Files in this item



application/pdfKAITZ-DISSERTATION-2015.pdf (8MB)
(no description provided)PDF


Title:Synthesis and applications of depolymerizable polyaldehydes
Author(s):Kaitz, Joshua A
Director of Research:Moore, Jeffrey S.
Doctoral Committee Chair(s):Moore, Jeffrey S.
Doctoral Committee Member(s):Braun, Paul V.; Zimmerman, Steven C.; White, Christina
Department / Program:Chemistry
Degree Granting Institution:University of Illinois at Urbana-Champaign
Subject(s):degradable materials
polymer synthesis
ceiling temperature
Abstract:Depolymerizable polymers are stimuli-responsive materials that can be triggered to rapidly and completely depolymerize into their constituting monomers on command. Their applications include use in triggered release, recyclable and restructurable materials, disappearing or transient materials, and many others functions. Polyaldehyde materials were selected as a candidate system for study due to their known ability to depolymerize rapidly; however, they are also known to generally suffer from limited synthetic accessibility and sensitivity toward post-polymerization modification, thus restricting widespread adoption. My research has broadly focused in two areas: Chapters 2-5 focus on the development of a general and scalable cationic polymerization and copolymerization of aldehydes; Chapters 6-7 describe the installation of functional handles for post-polymerization elaboration of polyaldehydes into various nanostructures. Chapter 8 includes more recent work aimed at the preparation of a novel class of sustainable, recyclable, and eco-friendly depolymerizable polyesters. In short, the cationic polymerization of aldehydes was found to be a robust and scalable reaction, and mechanistic analysis of the polymerization has revealed a reversible cyclization process that produces macrocyclic architectures in high yield and with high purity. It was also found that copolymerization of o-phthalaldehyde with substituted benzaldehydes, generally considered unreactive to polymerization, yielded stimuli-responsive polyaldehyde materials that could be further elaborated to generate depolymerizable single-chain polymeric nanoparticles and polymer networks. These and other studies on the preparation and development of depolymerizable materials have advanced the state-in-the-art in polyaldehyde synthesis and paved the way for new applications in triggered depolymerization.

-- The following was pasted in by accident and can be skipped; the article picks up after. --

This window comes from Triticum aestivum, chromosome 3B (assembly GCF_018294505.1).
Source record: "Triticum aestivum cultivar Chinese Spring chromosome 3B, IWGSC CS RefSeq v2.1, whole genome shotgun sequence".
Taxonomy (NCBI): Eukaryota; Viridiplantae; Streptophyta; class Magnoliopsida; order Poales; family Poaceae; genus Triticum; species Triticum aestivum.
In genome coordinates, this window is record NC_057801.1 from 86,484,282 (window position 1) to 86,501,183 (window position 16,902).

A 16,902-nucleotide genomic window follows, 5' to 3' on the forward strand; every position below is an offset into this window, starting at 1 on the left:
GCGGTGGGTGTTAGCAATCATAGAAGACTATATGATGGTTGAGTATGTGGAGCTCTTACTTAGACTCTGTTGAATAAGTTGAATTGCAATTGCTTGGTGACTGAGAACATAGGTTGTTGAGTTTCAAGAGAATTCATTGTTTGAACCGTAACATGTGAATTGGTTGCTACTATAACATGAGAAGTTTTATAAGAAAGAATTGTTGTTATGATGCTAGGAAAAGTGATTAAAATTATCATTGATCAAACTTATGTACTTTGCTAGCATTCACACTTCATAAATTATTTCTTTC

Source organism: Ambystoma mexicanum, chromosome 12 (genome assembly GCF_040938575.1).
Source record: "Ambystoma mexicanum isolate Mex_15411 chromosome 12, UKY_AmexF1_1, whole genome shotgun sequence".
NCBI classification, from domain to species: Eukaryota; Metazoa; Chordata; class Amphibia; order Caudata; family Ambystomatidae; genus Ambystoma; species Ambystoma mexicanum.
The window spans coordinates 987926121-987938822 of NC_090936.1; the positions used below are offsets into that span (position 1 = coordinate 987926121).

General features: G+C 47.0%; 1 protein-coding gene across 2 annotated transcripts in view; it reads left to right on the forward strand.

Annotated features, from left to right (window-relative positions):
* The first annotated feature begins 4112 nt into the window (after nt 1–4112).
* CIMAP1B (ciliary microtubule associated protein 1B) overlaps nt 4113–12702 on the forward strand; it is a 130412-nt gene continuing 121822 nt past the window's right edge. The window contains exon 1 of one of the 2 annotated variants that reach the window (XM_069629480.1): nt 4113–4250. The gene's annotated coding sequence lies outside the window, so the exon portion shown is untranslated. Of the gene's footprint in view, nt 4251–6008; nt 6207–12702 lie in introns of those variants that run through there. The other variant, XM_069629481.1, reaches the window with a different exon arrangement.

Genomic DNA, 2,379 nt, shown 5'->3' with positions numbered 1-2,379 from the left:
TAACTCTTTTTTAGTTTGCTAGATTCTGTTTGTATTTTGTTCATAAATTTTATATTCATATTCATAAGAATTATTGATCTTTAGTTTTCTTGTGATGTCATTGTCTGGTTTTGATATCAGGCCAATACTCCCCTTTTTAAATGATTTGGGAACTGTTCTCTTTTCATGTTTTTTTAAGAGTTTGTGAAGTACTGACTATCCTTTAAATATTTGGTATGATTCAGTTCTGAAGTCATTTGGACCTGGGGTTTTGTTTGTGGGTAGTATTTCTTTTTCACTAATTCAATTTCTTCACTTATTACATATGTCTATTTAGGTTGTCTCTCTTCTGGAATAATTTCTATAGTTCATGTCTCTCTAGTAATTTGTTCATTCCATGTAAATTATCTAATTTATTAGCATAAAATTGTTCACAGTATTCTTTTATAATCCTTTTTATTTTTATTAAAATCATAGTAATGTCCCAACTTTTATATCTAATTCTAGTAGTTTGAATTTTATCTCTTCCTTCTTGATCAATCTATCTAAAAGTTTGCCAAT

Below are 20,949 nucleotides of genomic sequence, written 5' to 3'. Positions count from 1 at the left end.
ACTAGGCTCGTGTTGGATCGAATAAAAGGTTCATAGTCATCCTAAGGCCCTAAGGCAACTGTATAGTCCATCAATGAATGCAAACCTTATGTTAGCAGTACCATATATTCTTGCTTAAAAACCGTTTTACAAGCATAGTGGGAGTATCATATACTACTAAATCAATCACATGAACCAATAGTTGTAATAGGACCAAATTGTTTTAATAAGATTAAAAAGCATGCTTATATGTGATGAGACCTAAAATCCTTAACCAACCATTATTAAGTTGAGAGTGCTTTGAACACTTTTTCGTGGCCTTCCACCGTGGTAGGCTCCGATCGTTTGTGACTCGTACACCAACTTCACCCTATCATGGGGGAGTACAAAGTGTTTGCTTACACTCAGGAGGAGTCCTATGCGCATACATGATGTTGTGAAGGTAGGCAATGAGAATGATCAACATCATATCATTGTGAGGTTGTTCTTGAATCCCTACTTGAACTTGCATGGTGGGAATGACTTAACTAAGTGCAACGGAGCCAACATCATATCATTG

Issue Date:2015-04-06
Rights Information:Copyright 2015 Joshua Andrew Kaitz
Date Available in IDEALS:2015-07-22
Date Deposited:May 2015

This item appears in the following Collection(s)

Item Statistics